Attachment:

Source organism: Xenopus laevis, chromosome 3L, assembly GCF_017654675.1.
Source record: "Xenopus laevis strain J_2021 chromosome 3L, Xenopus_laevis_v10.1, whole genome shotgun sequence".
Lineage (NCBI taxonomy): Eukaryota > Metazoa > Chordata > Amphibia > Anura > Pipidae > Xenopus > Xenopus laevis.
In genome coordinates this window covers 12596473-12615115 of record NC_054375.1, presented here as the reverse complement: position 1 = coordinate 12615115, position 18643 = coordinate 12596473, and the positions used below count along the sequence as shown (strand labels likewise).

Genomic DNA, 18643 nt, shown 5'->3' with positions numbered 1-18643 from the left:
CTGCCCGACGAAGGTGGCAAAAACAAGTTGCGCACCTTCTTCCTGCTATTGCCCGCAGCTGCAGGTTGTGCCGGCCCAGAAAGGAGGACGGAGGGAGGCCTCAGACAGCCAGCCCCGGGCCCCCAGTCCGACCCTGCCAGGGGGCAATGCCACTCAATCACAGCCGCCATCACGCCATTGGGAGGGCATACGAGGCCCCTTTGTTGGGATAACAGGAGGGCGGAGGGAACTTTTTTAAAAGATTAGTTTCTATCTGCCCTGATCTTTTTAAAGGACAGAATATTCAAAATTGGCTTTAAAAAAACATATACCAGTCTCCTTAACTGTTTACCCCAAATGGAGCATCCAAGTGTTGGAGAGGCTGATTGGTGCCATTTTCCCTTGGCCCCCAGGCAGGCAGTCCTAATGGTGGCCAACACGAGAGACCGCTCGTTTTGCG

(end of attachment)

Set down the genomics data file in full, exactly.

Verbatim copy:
Source organism: Xenopus laevis, chromosome 3L, assembly GCF_017654675.1.
Source record: "Xenopus laevis strain J_2021 chromosome 3L, Xenopus_laevis_v10.1, whole genome shotgun sequence".
Lineage (NCBI taxonomy): Eukaryota > Metazoa > Chordata > Amphibia > Anura > Pipidae > Xenopus > Xenopus laevis.
In genome coordinates this window covers 12596473-12615115 of record NC_054375.1, presented here as the reverse complement: position 1 = coordinate 12615115, position 18643 = coordinate 12596473, and the positions used below count along the sequence as shown (strand labels likewise).

Genomic DNA, 18643 nt, shown 5'->3' with positions numbered 1-18643 from the left:
CTGCCCGACGAAGGTGGCAAAAACAAGTTGCGCACCTTCTTCCTGCTATTGCCCGCAGCTGCAGGTTGTGCCGGCCCAGAAAGGAGGACGGAGGGAGGCCTCAGACAGCCAGCCCCGGGCCCCCAGTCCGACCCTGCCAGGGGGCAATGCCACTCAATCACAGCCGCCATCACGCCATTGGGAGGGCATACGAGGCCCCTTTGTTGGGATAACAGGAGGGCGGAGGGAACTTTTTTAAAAGATTAGTTTCTATCTGCCCTGATCTTTTTAAAGGACAGAATATTCAAAATTGGCTTTAAAAAAACATATACCAGTCTCCTTAACTGTTTACCCCAAATGGAGCATCCAAGTGTTGGAGAGGCTGATTGGTGCCATTTTCCCTTGGCCCCCAGGCAGGCAGTCCTAATGGTGGCCAACACGAGAGACCGCTCGTTTTGCG